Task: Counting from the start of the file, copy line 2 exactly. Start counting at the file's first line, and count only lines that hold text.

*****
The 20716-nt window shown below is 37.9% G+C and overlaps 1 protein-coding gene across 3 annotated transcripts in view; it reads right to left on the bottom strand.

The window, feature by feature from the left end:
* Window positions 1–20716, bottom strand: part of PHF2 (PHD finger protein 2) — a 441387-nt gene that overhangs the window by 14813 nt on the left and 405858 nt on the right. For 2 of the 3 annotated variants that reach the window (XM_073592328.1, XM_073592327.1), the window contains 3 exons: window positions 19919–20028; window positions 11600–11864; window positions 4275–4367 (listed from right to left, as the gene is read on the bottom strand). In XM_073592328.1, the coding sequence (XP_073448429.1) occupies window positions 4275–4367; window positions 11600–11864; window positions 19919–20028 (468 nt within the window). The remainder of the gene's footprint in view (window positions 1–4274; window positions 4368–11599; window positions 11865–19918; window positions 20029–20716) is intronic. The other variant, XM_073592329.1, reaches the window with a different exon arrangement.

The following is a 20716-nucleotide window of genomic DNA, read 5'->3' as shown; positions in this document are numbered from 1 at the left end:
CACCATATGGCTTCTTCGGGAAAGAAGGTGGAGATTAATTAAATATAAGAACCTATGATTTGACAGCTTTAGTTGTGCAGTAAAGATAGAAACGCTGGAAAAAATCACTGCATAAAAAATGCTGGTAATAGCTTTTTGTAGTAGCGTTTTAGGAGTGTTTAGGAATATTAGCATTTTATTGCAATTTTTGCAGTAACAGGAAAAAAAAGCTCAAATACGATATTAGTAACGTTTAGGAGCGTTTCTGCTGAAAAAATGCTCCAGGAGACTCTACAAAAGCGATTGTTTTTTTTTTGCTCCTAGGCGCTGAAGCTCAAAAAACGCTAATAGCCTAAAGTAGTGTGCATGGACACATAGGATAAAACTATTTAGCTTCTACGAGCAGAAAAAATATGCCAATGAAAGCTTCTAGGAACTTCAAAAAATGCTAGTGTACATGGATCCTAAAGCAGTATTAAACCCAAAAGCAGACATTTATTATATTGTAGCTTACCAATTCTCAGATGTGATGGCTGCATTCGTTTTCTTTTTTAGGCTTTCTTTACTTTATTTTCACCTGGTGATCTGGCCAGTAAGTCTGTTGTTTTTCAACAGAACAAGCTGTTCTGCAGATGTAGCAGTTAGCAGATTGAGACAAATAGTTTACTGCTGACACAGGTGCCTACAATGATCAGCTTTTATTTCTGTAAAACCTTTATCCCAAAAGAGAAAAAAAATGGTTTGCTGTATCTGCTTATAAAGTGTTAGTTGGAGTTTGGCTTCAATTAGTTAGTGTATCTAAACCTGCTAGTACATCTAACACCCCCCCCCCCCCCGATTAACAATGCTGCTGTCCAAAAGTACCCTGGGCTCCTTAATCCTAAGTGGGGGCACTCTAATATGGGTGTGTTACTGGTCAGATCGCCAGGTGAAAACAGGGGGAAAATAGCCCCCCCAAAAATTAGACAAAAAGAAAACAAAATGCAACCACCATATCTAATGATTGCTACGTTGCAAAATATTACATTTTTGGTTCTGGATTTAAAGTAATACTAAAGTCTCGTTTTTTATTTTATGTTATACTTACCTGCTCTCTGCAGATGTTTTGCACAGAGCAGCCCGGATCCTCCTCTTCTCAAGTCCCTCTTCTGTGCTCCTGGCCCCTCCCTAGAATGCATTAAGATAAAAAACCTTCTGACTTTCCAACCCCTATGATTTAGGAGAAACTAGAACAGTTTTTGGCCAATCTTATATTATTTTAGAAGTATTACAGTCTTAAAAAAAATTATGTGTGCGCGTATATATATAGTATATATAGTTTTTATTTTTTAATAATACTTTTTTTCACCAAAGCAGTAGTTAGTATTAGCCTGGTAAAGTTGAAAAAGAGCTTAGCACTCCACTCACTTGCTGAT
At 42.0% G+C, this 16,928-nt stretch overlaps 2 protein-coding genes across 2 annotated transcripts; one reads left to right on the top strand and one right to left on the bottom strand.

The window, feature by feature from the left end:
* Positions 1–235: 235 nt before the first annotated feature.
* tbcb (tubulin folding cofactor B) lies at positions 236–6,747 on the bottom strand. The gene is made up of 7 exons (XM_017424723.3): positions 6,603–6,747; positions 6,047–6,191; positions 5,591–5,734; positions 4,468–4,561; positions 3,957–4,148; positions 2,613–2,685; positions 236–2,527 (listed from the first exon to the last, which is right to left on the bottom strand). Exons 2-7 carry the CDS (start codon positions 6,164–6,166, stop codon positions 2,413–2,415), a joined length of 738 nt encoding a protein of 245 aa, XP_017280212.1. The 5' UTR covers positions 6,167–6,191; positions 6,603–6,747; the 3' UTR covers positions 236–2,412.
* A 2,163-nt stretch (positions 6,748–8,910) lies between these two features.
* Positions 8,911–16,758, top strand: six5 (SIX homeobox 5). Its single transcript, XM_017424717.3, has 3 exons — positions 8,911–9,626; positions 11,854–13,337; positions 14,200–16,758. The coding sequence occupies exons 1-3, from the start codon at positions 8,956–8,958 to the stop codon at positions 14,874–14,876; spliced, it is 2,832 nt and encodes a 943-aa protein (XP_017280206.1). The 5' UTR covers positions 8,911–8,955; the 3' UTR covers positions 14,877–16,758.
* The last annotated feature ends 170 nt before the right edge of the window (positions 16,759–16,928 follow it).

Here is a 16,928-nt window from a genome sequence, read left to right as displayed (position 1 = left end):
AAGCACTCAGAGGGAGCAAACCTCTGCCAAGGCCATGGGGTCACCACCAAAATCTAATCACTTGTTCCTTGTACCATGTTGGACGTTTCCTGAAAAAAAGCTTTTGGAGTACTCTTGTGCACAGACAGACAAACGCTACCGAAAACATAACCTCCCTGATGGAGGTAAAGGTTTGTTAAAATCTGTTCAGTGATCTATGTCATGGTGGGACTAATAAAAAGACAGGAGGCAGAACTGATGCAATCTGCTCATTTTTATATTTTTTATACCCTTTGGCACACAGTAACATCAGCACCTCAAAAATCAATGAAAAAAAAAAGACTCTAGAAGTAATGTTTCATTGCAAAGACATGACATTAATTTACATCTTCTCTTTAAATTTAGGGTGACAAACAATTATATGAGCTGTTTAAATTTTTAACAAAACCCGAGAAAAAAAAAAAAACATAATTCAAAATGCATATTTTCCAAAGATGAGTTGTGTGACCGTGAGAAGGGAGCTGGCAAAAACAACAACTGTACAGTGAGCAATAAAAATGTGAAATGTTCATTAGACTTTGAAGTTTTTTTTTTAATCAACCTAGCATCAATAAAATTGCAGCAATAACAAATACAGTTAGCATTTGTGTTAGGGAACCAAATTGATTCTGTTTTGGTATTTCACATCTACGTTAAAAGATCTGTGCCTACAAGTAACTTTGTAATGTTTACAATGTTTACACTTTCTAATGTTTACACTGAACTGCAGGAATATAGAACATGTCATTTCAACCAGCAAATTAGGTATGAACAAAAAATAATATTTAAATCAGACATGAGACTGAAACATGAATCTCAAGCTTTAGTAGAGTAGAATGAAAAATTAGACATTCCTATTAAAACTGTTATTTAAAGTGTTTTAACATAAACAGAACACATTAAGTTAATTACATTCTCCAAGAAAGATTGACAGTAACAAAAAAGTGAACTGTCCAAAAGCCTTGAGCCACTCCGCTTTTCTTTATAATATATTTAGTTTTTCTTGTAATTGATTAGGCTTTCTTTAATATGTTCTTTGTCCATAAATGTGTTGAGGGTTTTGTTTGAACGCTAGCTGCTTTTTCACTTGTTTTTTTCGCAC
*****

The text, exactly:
The window, feature by feature from the left end: